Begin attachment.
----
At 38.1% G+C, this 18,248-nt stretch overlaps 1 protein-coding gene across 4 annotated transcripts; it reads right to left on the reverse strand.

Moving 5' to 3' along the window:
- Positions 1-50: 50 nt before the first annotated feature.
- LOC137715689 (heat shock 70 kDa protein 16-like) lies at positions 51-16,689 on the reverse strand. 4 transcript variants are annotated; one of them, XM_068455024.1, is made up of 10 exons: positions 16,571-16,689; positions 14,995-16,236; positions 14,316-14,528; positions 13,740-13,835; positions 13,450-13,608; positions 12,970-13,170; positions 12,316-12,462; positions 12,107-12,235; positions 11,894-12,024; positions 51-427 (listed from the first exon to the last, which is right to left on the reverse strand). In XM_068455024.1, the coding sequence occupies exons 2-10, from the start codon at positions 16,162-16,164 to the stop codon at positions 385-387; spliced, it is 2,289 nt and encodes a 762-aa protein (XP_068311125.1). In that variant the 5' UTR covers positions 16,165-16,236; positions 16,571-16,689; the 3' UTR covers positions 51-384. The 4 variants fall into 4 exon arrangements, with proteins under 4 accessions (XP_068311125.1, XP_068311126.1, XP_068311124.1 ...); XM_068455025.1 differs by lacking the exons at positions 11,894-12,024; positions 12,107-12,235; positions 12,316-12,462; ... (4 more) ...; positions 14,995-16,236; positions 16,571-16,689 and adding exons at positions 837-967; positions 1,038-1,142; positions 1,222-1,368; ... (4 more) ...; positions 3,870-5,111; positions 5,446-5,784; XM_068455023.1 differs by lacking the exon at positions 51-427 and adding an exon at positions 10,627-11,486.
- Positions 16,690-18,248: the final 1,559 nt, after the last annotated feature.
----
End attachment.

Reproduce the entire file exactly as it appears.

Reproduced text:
At 38.1% G+C, this 18,248-nt stretch overlaps 1 protein-coding gene across 4 annotated transcripts; it reads right to left on the reverse strand.

Moving 5' to 3' along the window:
- Positions 1-50: 50 nt before the first annotated feature.
- LOC137715689 (heat shock 70 kDa protein 16-like) lies at positions 51-16,689 on the reverse strand. 4 transcript variants are annotated; one of them, XM_068455024.1, is made up of 10 exons: positions 16,571-16,689; positions 14,995-16,236; positions 14,316-14,528; positions 13,740-13,835; positions 13,450-13,608; positions 12,970-13,170; positions 12,316-12,462; positions 12,107-12,235; positions 11,894-12,024; positions 51-427 (listed from the first exon to the last, which is right to left on the reverse strand). In XM_068455024.1, the coding sequence occupies exons 2-10, from the start codon at positions 16,162-16,164 to the stop codon at positions 385-387; spliced, it is 2,289 nt and encodes a 762-aa protein (XP_068311125.1). In that variant the 5' UTR covers positions 16,165-16,236; positions 16,571-16,689; the 3' UTR covers positions 51-384. The 4 variants fall into 4 exon arrangements, with proteins under 4 accessions (XP_068311125.1, XP_068311126.1, XP_068311124.1 ...); XM_068455025.1 differs by lacking the exons at positions 11,894-12,024; positions 12,107-12,235; positions 12,316-12,462; ... (4 more) ...; positions 14,995-16,236; positions 16,571-16,689 and adding exons at positions 837-967; positions 1,038-1,142; positions 1,222-1,368; ... (4 more) ...; positions 3,870-5,111; positions 5,446-5,784; XM_068455023.1 differs by lacking the exon at positions 51-427 and adding an exon at positions 10,627-11,486.
- Positions 16,690-18,248: the final 1,559 nt, after the last annotated feature.